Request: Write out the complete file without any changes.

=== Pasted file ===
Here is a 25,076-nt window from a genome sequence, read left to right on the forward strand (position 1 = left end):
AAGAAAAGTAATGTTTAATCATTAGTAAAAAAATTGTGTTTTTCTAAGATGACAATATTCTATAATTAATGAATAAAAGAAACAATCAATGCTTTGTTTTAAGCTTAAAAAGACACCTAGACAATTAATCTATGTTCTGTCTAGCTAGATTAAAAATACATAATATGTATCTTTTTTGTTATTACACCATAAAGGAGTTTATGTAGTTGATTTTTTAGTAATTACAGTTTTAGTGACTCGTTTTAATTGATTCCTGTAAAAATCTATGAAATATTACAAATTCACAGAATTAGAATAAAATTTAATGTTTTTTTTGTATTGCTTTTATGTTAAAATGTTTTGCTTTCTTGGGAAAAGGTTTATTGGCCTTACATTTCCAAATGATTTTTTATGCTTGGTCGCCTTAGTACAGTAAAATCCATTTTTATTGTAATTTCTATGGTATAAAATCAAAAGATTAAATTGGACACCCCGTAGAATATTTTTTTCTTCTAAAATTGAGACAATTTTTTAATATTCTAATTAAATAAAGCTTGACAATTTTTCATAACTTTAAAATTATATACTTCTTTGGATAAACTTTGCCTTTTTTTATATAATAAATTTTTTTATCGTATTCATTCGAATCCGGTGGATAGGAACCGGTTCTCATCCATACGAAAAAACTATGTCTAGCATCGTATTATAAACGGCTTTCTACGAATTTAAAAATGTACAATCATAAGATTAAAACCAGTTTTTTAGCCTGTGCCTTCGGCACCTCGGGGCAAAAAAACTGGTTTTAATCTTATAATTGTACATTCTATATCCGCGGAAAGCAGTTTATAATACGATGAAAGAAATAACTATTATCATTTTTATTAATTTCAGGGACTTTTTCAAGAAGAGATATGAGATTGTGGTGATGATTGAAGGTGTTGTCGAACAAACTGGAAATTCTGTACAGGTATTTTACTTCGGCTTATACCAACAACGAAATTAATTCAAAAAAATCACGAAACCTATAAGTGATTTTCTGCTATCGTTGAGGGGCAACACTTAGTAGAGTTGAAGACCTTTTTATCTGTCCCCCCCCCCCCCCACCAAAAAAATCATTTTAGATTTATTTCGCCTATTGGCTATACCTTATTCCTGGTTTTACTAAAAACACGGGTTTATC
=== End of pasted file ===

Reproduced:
Here is a 25,076-nt window from a genome sequence, read left to right on the forward strand (position 1 = left end):
AAGAAAAGTAATGTTTAATCATTAGTAAAAAAATTGTGTTTTTCTAAGATGACAATATTCTATAATTAATGAATAAAAGAAACAATCAATGCTTTGTTTTAAGCTTAAAAAGACACCTAGACAATTAATCTATGTTCTGTCTAGCTAGATTAAAAATACATAATATGTATCTTTTTTGTTATTACACCATAAAGGAGTTTATGTAGTTGATTTTTTAGTAATTACAGTTTTAGTGACTCGTTTTAATTGATTCCTGTAAAAATCTATGAAATATTACAAATTCACAGAATTAGAATAAAATTTAATGTTTTTTTTGTATTGCTTTTATGTTAAAATGTTTTGCTTTCTTGGGAAAAGGTTTATTGGCCTTACATTTCCAAATGATTTTTTATGCTTGGTCGCCTTAGTACAGTAAAATCCATTTTTATTGTAATTTCTATGGTATAAAATCAAAAGATTAAATTGGACACCCCGTAGAATATTTTTTTCTTCTAAAATTGAGACAATTTTTTAATATTCTAATTAAATAAAGCTTGACAATTTTTCATAACTTTAAAATTATATACTTCTTTGGATAAACTTTGCCTTTTTTTATATAATAAATTTTTTTATCGTATTCATTCGAATCCGGTGGATAGGAACCGGTTCTCATCCATACGAAAAAACTATGTCTAGCATCGTATTATAAACGGCTTTCTACGAATTTAAAAATGTACAATCATAAGATTAAAACCAGTTTTTTAGCCTGTGCCTTCGGCACCTCGGGGCAAAAAAACTGGTTTTAATCTTATAATTGTACATTCTATATCCGCGGAAAGCAGTTTATAATACGATGAAAGAAATAACTATTATCATTTTTATTAATTTCAGGGACTTTTTCAAGAAGAGATATGAGATTGTGGTGATGATTGAAGGTGTTGTCGAACAAACTGGAAATTCTGTACAGGTATTTTACTTCGGCTTATACCAACAACGAAATTAATTCAAAAAAATCACGAAACCTATAAGTGATTTTCTGCTATCGTTGAGGGGCAACACTTAGTAGAGTTGAAGACCTTTTTATCTGTCCCCCCCCCCCCCCACCAAAAAAATCATTTTAGATTTATTTCGCCTATTGGCTATACCTTATTCCTGGTTTTACTAAAAACACGGGTTTATC